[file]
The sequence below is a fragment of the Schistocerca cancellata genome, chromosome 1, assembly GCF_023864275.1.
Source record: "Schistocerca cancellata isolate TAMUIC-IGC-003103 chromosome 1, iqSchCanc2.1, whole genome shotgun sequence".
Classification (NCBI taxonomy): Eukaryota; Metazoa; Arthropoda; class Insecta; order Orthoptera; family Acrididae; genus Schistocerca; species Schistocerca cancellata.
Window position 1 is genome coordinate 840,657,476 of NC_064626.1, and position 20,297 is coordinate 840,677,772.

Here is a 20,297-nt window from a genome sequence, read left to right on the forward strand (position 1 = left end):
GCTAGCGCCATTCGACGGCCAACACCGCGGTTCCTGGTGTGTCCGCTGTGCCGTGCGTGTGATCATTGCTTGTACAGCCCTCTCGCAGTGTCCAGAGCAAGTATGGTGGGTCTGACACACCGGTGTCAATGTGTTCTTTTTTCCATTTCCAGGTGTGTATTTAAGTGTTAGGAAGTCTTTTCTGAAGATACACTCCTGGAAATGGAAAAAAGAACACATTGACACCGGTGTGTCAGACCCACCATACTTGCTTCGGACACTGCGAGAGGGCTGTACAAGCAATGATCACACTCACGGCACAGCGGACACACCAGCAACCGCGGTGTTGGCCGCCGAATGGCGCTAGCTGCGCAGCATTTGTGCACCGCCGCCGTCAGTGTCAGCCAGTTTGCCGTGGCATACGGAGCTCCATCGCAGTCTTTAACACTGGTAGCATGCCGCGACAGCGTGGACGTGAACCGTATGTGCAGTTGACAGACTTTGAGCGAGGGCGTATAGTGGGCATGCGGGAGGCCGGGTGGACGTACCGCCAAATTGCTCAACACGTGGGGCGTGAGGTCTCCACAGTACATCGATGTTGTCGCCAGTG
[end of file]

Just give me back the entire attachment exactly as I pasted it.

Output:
The sequence below is a fragment of the Schistocerca cancellata genome, chromosome 1, assembly GCF_023864275.1.
Source record: "Schistocerca cancellata isolate TAMUIC-IGC-003103 chromosome 1, iqSchCanc2.1, whole genome shotgun sequence".
Classification (NCBI taxonomy): Eukaryota; Metazoa; Arthropoda; class Insecta; order Orthoptera; family Acrididae; genus Schistocerca; species Schistocerca cancellata.
Window position 1 is genome coordinate 840,657,476 of NC_064626.1, and position 20,297 is coordinate 840,677,772.

Here is a 20,297-nt window from a genome sequence, read left to right on the forward strand (position 1 = left end):
GCTAGCGCCATTCGACGGCCAACACCGCGGTTCCTGGTGTGTCCGCTGTGCCGTGCGTGTGATCATTGCTTGTACAGCCCTCTCGCAGTGTCCAGAGCAAGTATGGTGGGTCTGACACACCGGTGTCAATGTGTTCTTTTTTCCATTTCCAGGTGTGTATTTAAGTGTTAGGAAGTCTTTTCTGAAGATACACTCCTGGAAATGGAAAAAAGAACACATTGACACCGGTGTGTCAGACCCACCATACTTGCTTCGGACACTGCGAGAGGGCTGTACAAGCAATGATCACACTCACGGCACAGCGGACACACCAGCAACCGCGGTGTTGGCCGCCGAATGGCGCTAGCTGCGCAGCATTTGTGCACCGCCGCCGTCAGTGTCAGCCAGTTTGCCGTGGCATACGGAGCTCCATCGCAGTCTTTAACACTGGTAGCATGCCGCGACAGCGTGGACGTGAACCGTATGTGCAGTTGACAGACTTTGAGCGAGGGCGTATAGTGGGCATGCGGGAGGCCGGGTGGACGTACCGCCAAATTGCTCAACACGTGGGGCGTGAGGTCTCCACAGTACATCGATGTTGTCGCCAGTG